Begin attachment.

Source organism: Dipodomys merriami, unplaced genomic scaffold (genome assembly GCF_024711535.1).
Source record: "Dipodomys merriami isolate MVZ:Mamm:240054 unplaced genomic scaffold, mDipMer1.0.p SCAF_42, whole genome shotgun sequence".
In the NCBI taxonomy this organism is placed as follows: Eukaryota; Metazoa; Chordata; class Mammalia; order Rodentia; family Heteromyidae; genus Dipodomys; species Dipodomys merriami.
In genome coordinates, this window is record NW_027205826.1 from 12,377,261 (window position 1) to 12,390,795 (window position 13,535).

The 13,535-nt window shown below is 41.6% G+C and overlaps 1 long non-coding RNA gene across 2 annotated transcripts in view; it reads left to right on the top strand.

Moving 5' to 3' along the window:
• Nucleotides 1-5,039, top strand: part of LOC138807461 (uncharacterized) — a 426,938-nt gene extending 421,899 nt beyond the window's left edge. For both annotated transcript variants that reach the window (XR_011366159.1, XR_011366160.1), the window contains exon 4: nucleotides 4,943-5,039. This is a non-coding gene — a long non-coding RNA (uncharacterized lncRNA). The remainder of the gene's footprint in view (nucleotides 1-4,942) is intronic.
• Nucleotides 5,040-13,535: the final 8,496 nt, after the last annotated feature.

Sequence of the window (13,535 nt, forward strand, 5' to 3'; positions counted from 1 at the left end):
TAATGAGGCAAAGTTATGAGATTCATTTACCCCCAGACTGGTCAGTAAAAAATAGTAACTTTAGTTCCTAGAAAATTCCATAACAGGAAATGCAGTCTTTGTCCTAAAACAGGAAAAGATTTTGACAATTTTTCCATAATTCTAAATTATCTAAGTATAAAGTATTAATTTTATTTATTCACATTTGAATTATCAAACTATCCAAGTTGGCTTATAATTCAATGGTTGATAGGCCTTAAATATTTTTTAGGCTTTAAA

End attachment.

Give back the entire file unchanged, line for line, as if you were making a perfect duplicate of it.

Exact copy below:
Source organism: Dipodomys merriami, unplaced genomic scaffold (genome assembly GCF_024711535.1).
Source record: "Dipodomys merriami isolate MVZ:Mamm:240054 unplaced genomic scaffold, mDipMer1.0.p SCAF_42, whole genome shotgun sequence".
In the NCBI taxonomy this organism is placed as follows: Eukaryota; Metazoa; Chordata; class Mammalia; order Rodentia; family Heteromyidae; genus Dipodomys; species Dipodomys merriami.
In genome coordinates, this window is record NW_027205826.1 from 12,377,261 (window position 1) to 12,390,795 (window position 13,535).

The 13,535-nt window shown below is 41.6% G+C and overlaps 1 long non-coding RNA gene across 2 annotated transcripts in view; it reads left to right on the top strand.

Moving 5' to 3' along the window:
• Nucleotides 1-5,039, top strand: part of LOC138807461 (uncharacterized) — a 426,938-nt gene extending 421,899 nt beyond the window's left edge. For both annotated transcript variants that reach the window (XR_011366159.1, XR_011366160.1), the window contains exon 4: nucleotides 4,943-5,039. This is a non-coding gene — a long non-coding RNA (uncharacterized lncRNA). The remainder of the gene's footprint in view (nucleotides 1-4,942) is intronic.
• Nucleotides 5,040-13,535: the final 8,496 nt, after the last annotated feature.

Sequence of the window (13,535 nt, forward strand, 5' to 3'; positions counted from 1 at the left end):
TAATGAGGCAAAGTTATGAGATTCATTTACCCCCAGACTGGTCAGTAAAAAATAGTAACTTTAGTTCCTAGAAAATTCCATAACAGGAAATGCAGTCTTTGTCCTAAAACAGGAAAAGATTTTGACAATTTTTCCATAATTCTAAATTATCTAAGTATAAAGTATTAATTTTATTTATTCACATTTGAATTATCAAACTATCCAAGTTGGCTTATAATTCAATGGTTGATAGGCCTTAAATATTTTTTAGGCTTTAAA